Thursday, April 28, 2011
As with any competition that comes our way, I worked in a little curriculum, as well. We discussed a bit of collage technique, such as gluing down objects in the background first and using overlapping to show perspective. Students also had the challenge of combining collage with drawing. I think they did a really nice job, and the project coincided nicely with everything else "Earth Day" that was happening on campus.
|Awesome cake donated by a local restaurant|
Congratulations to our graduating young artists! Thank you for your hard work this year. I hope you will all keep creating!
Pretty much every art teacher makes Styrofoam relief prints, so I don't expect that I'm teaching anyone anything here. And I'm sure I'm not the first to discover the value of markers in inking Styrofoam printing plates, but I must say I was pretty proud of myself for figuring out how to let kids "ink" their stamps themselves without hauling out the paint and smocks. It really is the little joys that thrill me.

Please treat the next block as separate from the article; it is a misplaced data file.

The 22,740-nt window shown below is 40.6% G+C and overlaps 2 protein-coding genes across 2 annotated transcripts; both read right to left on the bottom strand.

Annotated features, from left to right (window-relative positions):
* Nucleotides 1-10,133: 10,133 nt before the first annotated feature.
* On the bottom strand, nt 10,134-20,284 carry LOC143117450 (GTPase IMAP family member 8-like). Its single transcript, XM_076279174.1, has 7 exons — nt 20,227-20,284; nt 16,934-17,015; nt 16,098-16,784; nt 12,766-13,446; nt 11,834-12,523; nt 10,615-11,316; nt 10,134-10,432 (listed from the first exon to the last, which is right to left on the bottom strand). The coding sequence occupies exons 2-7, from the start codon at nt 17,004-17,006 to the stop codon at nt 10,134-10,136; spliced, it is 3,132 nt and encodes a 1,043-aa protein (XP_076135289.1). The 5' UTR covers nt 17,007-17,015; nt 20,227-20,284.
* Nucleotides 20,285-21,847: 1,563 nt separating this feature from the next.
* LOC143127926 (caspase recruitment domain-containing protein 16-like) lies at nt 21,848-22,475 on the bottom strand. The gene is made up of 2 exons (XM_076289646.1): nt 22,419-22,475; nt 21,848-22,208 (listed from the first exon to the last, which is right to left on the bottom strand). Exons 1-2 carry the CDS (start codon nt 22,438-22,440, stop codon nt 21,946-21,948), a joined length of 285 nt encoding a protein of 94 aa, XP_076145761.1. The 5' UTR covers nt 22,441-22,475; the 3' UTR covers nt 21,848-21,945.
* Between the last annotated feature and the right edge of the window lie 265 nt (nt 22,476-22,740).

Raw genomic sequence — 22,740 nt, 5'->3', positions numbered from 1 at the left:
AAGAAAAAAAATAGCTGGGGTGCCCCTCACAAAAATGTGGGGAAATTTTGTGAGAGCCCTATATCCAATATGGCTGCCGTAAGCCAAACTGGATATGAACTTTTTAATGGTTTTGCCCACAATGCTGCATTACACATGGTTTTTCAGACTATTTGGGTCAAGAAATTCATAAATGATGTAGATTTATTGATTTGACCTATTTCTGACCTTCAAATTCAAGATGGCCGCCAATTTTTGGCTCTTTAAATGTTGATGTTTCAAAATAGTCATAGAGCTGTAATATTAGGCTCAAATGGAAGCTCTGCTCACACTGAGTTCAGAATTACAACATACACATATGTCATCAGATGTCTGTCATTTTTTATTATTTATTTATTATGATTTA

- 9" Styrofoam plate for each student (or more...1st and 2nd work quickly)
- Pencil for each student (dull tips work best)
- Variety of water-based markers
- Newsprint (I used 9"x12")
1. Draw a circle on the bottom/flat surface of a Styrofoam plate.
2. Cut out the circle, removing the raised edge of the plate. The circle becomes the printing plate.
3. Using a dull pencil, draw a picture on the printing plate.
- Draw large, leaving plenty of space in between lines. When inking, the lines will remain white, so if lines are too close together the student will get large areas of white when printing, and the image/drawing will not be clear.
- Press firmly, with pencil tilted at an angle to avoid "tearing" the styrofoam. Have students go back over lines to make sure they are pressed down enough to create a relief effect. I walk around the room with a demo that students can touch so they can feel how deep the lines should be. (A whole here or there is okay along the lines...the lines become negative space and don't print anyway!)